Passenger sues Royal Caribbean over Anthem of the Seas storm


A cruise passenger is suing Royal Caribbean Cruises Ltd. after a storm battered the Anthem of the Seas ship earlier this month with hurricane-force winds and 30-foot waves.

The ship left New Jersey on Feb. 6 on a seven-day trip to Florida and the Caribbean, despite weather forecasts of a winter storm along its route, the suit claims. About 6,100 people — 4,500 passengers and 1,600 crew members — were aboard when the storm rocked the ship the next day in the Atlantic Ocean, near the Carolinas.

At least four people sustained minor injuries. Passengers also reported damages in their staterooms and along the vessel’s public areas.

Lawyer Michael A. Winkleman, of Lipcon, Margulies & Winkleman PA in Miami, filed the suit Thursday in U.S. District Court in Miami for New Jersey resident Frank DeLuca. It seeks class action status on behalf of all passengers.

“Royal Caribbean knowingly and intentionally sailed into what was essentially a hurricane,” Winkleman said during a news conference Thursday. “And they did that knowing that they were putting 4,000 people’s lives at risks. It’s our opinion that it was a decision largely motivated by money, and we think that they were negligent in that conduct — in fact, grossly negligent in that conduct.”

Royal Caribbean spokeswoman Cynthia Martinez said via email Thursday that the company doesn’t comment on pending litigation.

The National Weather Service’s Ocean Prediction Center had issued an alert for a strong storm four days in advance. Winkleman argues that Royal Caribbean decided to cruise on because it wanted to stay on schedule and get to its ports, “because that’s how they make money.”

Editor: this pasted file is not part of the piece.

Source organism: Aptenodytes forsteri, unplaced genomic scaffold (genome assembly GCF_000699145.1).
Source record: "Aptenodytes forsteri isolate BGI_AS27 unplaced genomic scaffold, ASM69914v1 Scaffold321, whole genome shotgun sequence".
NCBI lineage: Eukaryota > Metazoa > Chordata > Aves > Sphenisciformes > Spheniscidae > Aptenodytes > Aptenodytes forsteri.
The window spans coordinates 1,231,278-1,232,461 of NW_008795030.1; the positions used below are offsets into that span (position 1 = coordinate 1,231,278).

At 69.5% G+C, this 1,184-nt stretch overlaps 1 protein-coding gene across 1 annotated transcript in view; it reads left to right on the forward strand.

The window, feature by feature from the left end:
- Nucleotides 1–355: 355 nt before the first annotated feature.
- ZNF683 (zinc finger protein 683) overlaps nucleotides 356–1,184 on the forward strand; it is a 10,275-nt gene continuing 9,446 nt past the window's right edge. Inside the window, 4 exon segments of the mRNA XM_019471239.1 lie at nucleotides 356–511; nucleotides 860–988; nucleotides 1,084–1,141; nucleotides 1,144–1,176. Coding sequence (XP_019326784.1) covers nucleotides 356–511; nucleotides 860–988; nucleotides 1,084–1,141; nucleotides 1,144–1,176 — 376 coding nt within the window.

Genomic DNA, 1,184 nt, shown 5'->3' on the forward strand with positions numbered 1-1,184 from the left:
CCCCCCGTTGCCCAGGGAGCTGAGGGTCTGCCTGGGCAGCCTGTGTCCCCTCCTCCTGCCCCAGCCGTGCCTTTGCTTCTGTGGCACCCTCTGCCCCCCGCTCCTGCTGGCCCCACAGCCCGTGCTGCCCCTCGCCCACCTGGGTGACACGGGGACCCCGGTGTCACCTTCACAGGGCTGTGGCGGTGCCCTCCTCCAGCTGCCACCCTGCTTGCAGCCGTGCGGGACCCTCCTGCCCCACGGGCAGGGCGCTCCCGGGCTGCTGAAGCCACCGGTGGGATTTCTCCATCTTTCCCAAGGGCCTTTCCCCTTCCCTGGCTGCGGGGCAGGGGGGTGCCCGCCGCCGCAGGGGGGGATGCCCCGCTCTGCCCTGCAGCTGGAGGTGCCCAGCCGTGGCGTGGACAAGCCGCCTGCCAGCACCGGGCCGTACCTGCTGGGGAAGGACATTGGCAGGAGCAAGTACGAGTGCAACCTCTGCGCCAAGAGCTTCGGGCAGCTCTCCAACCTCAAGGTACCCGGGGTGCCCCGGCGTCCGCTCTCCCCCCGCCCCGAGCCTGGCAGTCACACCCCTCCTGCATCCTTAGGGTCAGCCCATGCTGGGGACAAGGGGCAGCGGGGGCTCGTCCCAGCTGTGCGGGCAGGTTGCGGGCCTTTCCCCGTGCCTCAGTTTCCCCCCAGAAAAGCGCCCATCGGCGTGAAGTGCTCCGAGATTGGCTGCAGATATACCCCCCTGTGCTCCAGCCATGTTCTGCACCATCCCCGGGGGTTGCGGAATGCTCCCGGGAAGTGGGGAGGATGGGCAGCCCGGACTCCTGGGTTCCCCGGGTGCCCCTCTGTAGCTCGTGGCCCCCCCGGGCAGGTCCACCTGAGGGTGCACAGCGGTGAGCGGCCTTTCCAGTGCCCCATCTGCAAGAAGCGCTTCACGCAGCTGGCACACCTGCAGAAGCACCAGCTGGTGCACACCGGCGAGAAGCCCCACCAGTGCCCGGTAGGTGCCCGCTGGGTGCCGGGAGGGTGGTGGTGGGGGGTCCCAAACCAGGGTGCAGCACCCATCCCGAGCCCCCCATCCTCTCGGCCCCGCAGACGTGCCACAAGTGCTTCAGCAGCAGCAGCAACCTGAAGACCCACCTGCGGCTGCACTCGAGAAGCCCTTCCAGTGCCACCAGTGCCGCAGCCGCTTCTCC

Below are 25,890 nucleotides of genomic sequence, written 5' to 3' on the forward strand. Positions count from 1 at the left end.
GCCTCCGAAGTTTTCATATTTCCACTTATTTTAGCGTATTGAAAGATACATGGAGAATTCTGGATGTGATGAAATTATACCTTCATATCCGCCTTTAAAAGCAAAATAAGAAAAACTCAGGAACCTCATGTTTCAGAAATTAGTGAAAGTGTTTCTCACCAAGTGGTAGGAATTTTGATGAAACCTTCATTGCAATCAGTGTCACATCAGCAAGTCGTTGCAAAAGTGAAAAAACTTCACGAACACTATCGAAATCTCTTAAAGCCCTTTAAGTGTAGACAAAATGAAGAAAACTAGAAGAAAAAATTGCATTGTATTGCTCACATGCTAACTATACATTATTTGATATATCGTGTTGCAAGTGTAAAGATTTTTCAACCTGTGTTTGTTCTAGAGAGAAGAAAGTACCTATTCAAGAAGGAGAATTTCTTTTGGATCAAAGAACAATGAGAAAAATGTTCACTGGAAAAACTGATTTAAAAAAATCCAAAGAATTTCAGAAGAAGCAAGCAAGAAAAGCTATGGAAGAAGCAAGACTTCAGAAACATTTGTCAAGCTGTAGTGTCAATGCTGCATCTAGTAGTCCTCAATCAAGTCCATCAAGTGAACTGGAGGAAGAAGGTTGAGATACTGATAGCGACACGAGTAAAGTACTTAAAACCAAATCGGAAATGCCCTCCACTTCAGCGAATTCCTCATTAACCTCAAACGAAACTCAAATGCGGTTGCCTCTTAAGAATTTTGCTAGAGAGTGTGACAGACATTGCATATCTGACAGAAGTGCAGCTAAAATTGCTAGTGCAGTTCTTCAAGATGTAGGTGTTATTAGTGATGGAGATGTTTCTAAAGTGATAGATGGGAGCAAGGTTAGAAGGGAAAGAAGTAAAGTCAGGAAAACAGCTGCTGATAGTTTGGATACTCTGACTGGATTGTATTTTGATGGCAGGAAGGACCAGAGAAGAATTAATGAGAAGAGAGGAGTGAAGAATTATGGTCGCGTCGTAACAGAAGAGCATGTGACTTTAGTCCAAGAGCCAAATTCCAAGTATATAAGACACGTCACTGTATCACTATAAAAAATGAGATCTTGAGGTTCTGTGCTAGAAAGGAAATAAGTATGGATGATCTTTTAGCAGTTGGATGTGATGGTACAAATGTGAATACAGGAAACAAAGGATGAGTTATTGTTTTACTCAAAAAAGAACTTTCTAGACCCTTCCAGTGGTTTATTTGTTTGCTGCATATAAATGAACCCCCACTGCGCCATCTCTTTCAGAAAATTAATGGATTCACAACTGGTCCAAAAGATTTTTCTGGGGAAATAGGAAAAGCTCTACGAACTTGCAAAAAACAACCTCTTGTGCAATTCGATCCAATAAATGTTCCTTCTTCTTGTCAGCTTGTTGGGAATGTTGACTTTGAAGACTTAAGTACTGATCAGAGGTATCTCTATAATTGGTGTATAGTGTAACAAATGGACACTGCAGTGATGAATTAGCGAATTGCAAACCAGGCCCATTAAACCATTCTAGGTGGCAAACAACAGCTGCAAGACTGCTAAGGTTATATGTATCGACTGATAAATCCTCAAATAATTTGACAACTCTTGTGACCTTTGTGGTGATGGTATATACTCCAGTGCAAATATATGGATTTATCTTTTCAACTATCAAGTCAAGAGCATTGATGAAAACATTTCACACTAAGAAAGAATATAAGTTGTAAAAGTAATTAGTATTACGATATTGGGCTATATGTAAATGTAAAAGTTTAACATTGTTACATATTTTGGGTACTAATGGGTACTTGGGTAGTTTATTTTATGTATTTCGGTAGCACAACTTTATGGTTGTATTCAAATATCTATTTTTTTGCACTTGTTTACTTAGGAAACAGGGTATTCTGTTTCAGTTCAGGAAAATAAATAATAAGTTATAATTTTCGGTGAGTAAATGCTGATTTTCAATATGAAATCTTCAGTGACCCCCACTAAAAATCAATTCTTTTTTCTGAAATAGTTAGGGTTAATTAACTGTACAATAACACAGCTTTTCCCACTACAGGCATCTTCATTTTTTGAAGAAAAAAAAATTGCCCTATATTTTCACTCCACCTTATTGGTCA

Winkleman said the lawsuit seeks punitive damages to punish Royal Caribbean for its decision, but a specific dollar amount has not been determined. About 75 people have contacted the law firm, including several from Florida, Winkleman said. Most are from the Northeast, he said.

Lawrence B. Brennan, an adjunct professor of maritime law at Fordham University School of Law in New York, said even though a storm may be predicted at sea, it isn’t necessarily going to lead to a decision against a ship.

“It’s a complex combination of navigation and meteorology as well as naval architecture,” Brennan said. He expects questions will arise regarding decisions from the captain, the ship owner, management, what was known and the proposed course.

When the storm hit Anthem of the Seas, the captain confined passengers to their cabins overnight as winds howled outside.

“While confined to their staterooms for approximately 12 hours, passengers were holding onto their beds and/or whatever they could find in order to keep from falling due to the severe crashing of waves and listing of the vessel,” the lawsuit says.

“Furniture was overturned and tossed throughout the vessel; broken glass littered all levels of the vessel; a portion of the ceiling collapsed; elevators became inoperable; waves crashed through open and/or shattered balcony doors; and water rushed in through numerous other areas of the vessel.”

Royal Caribbean acknowledged after the incident that the storm identified gaps in its planning system and the company was strengthening its storm avoidance policy.

by: Miriam Valverde via